Did you know that for a brief moment in time, you — and me, and all our fellow U.S. citizens — were the proud owners of one of Michael Jackson's sequined gloves?! For real! We got it off this African dictator guy's son, and it was all like, Aw man, this is the coolest thing ever!
But then some jerkass activist judge in California — ninth circuit, of course! — made us give it back…
In October, the Obama administration took hold of some $71 million in seized assets from the son of an African dictator. Among the yachts, cars, jets and a $30 million mansion in Malibu, the items included $1.8 million worth of Jackson memorabilia, attained when Teodoro Nguema Obiang Mangue, son of the president of Equatorial Guinea, went on a celebrity memorabilia splurge inside the U.S.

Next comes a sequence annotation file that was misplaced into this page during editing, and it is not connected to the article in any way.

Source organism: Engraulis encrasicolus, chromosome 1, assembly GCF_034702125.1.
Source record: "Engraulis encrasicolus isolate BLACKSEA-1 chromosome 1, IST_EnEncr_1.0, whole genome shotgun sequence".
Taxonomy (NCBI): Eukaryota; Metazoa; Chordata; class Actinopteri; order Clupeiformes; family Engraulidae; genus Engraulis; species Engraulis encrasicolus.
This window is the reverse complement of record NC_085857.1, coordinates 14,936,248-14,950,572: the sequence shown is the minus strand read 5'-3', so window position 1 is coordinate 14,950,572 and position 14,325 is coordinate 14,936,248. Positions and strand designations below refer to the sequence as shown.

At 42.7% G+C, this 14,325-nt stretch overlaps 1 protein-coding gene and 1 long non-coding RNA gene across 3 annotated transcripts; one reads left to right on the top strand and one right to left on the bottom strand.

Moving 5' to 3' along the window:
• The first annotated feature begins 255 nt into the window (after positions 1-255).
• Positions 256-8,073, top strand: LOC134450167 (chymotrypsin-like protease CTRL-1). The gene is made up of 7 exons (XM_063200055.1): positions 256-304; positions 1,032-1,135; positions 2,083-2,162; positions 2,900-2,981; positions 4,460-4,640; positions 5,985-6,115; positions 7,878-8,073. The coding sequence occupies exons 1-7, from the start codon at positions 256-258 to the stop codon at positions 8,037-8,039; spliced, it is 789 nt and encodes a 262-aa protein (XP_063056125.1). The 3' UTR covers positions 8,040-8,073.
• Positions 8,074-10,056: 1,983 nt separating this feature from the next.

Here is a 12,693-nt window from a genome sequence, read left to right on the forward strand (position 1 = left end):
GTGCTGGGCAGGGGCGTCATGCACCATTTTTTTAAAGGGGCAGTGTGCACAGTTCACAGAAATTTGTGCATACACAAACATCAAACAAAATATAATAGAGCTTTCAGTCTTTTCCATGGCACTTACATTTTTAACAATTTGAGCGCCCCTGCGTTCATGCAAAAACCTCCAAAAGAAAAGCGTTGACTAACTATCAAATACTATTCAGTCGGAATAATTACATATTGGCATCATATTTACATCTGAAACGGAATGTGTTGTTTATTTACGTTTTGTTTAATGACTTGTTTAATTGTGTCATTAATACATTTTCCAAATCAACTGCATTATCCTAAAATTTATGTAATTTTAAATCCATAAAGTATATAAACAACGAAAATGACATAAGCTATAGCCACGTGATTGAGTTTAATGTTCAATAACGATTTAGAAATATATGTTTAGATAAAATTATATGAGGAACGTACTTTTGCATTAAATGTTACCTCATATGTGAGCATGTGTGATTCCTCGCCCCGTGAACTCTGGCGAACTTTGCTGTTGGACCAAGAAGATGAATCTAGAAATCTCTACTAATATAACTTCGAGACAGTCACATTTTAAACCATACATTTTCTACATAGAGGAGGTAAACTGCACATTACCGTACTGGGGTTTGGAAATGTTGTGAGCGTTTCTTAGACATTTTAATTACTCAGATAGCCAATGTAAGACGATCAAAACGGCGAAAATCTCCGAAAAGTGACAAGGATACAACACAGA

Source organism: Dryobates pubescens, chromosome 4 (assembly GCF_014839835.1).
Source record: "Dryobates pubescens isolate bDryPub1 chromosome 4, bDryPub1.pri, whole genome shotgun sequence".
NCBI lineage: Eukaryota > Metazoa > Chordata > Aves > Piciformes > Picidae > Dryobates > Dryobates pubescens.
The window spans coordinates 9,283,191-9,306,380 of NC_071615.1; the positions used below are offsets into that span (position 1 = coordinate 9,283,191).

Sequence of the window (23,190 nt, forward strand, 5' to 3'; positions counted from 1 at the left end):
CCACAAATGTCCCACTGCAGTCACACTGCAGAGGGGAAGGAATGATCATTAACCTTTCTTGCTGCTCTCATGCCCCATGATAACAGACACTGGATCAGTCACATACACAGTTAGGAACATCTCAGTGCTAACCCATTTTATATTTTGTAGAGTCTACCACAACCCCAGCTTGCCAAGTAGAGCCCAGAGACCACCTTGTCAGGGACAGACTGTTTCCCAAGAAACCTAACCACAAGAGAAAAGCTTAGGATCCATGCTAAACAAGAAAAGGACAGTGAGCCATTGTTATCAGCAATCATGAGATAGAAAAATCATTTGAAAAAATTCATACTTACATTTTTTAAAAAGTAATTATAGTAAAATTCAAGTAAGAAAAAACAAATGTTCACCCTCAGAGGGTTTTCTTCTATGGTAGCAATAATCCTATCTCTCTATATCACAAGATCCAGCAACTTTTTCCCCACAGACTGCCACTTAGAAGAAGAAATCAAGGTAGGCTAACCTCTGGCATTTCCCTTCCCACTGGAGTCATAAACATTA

But Nguema hasn't been charged with any crime in his homeland, nor has he been convicted of any crime in the U.S., so a California federal court has looked unfavorably on the U.S. government's attempts to moonwalk away with the items…
Nguema moved to the U.S. in 1991 to attend Pepperdine University and, according to the government, his expenses at the time were paid for by a U.S. oil company operating in his country. The emigrant had enormous wealth, though, so he spread it around, moving assets in and out of the country. In 2010, after Jackson died, Nguema is said to have acquired a treasure trove of Jackson memorabilia, including one of the singer's famous gloves.
I didn't even get a chance to try it on! Not once?! Did you?!
Gah! This is so unfair!
Tags: Equatorial Guinea, Judiciary, Michael Jackson, Music, Obama Administration